Infamous dealer 'White Boy Rick' could be freed, amid shift in drug sentencing

After 27 years behind bars, a notorious Detroit-area drug dealer could walk free later this month after being sentenced as a teenager.

Michigan Department of Corrections/AP
Richard Wershe Jr. appears in an undated photo. A judge is considering whether to lessen the sentence of the Detroit-area drug dealer, who has spent nearly 30 years in prison for crimes that go back to when he was a teenager. Wayne County Circuit Judge Dana Hathaway on Friday ordered a resentencing.

Richard Wershe Jr., a notorious Detroit-area drug trafficker who has spent nearly 30 years in prison since being sentenced as a teen, won a bid for re-sentencing on Friday.

Mr. Wershe, known as “White Boy Rick” while a young, flamboyant drug dealer in Detroit in the 1980s, has served 27 years in prison. He was arrested in 1987 and convicted of possessing more than 650 grams of cocaine at the age of 18. He was sentenced to life without parole. He has been eligible for parole in recent years due to changes in Michigan’s drug law.

Wayne County Circuit Judge Dana Hathaway said on Friday that changes in how the justice system now treats juveniles means that Wershe, now 46, deserves a new sentence.

Wershe’s attorney, Ralph Musilli, is asking the court to throw out his life sentence and resentence him “to time served, or a term of years that is proportional to the defendant’s lesser culpability and demonstrated capacity for rehabilitation,” The Detroit Free Press reported.

Maria Miller, a spokeswoman for the Wayne County Prosecutor’s Office, told the paper that Wershe “has not provided a sufficient basis to invalidate his sentence.”

The re-sentencing is scheduled for Sept. 18. Mr. Musilli said his client could be released at that time, The Detroit News reported. Friday’s court hearing is the first time Wershe had been outside prison walls since he was incarcerated.

The Wayne County Prosecutor’s Office said they plan to appeal Judge Hathaway’s ruling to the Michigan Court of Appeals.

About 20 of Wershe’s family members attended the hearing, according to The Detroit News, including his son Richard Williams, who was born shortly after Wershe was incarcerated.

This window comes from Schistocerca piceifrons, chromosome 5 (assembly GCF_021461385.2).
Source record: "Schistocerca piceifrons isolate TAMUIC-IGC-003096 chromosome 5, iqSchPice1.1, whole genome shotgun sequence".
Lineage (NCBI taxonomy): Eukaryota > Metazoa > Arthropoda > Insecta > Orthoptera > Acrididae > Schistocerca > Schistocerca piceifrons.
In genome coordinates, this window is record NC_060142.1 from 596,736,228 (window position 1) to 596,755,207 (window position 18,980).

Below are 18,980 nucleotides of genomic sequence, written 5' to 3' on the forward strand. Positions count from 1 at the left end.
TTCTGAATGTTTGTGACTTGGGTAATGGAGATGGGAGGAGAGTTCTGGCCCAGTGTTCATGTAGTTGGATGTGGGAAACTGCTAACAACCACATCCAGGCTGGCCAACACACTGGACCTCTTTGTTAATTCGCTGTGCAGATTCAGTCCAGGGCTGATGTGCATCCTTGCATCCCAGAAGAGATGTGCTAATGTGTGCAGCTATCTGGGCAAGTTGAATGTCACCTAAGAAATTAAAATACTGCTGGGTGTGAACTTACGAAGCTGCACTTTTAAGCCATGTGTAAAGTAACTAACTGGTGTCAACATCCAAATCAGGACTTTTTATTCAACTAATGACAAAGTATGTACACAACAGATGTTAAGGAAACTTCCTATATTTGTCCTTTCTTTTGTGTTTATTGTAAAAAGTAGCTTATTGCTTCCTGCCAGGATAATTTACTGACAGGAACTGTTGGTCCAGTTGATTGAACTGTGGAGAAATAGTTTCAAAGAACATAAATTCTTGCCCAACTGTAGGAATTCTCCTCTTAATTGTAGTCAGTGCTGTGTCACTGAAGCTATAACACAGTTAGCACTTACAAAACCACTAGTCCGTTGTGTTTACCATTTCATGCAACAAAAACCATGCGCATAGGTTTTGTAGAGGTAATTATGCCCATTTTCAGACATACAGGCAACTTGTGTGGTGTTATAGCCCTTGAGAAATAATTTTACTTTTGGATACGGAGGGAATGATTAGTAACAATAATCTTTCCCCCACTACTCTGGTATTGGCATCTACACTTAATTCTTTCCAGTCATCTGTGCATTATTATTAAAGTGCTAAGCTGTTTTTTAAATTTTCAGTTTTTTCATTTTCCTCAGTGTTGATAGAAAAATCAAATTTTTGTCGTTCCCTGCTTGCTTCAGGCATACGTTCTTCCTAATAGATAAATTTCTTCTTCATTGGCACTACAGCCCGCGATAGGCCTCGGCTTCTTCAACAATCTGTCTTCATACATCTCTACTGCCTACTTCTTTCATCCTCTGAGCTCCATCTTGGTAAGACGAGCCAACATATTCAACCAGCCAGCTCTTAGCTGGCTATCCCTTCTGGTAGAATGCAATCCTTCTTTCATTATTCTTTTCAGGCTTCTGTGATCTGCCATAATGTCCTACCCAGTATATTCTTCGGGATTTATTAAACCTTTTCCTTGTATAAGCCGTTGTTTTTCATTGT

“He has done his time,” said his mother, Darlene McCormick, after the hearing. “He’s been very good and he should be out.”

Mr. Musilli wrote in a court filing that the government used Wershe to infiltrate the drug trade in Detroit and that, at age 14, he was “recruited and introduced to the world of illegal drugs by the policing agencies of the government.”

While in federal prison in Florida, Wershe was accused of helping run a multimillion-dollar stolen car scheme. He pleaded guilty to two felonies, including racketeering, in 2006, Chris Gautz, a spokeman for the Michigan Department of Corrections, told The Free Press.

Wershe has also cooperated with FBI agents while in prison in hope of gaining parole, which has not happened. He was not granted parole in 2003, 2007, or 2012, Mr. Gautz told the paper. His next chance for parole is 2017, Gautz said.

Musilli argued in a court filing that Wershe’s sentence is unconstitutional under prohibition against cruel and unusual punishment. The United States is one of the few countries to sentence prisoners to life without parole. In 2013, the European Court of Human Rights ruled that the sentence was “inhuman and degrading” and violated the European Convention of Human Rights.

In May, The Christian Science Monitor reported that decades of tough-on-crime laws have contributed to a sharp increase in prisoners receiving the same sentence as Wershe.

The number of prisoners who received life without parole sentences quadrupled between 1992 and 2012, according to a 2013 report from the Sentencing Project, with nearly 2,500 of the 50,000 inmates serving the sentence convicted of crimes that occurred before they turned 18.

President Obama and a bipartisan coalition of lawmakers in Congress are now pushing to reform sentencing laws.  

Marc Mauer, director of the Sentencing Project, told The Monitor that there was also significant evidence suggesting older inmates like Wershe are much less likely to recidivate.

“People will debate if people are deserving of long term sentences ... and that’s a legitimate debate to have,” he said. “[But] we do know there are many people who have changed substantially after a couple decades of incarceration and don’t present nearly the public safety risk they did at the time of their crime.”

This report contains material from the Associated Press.

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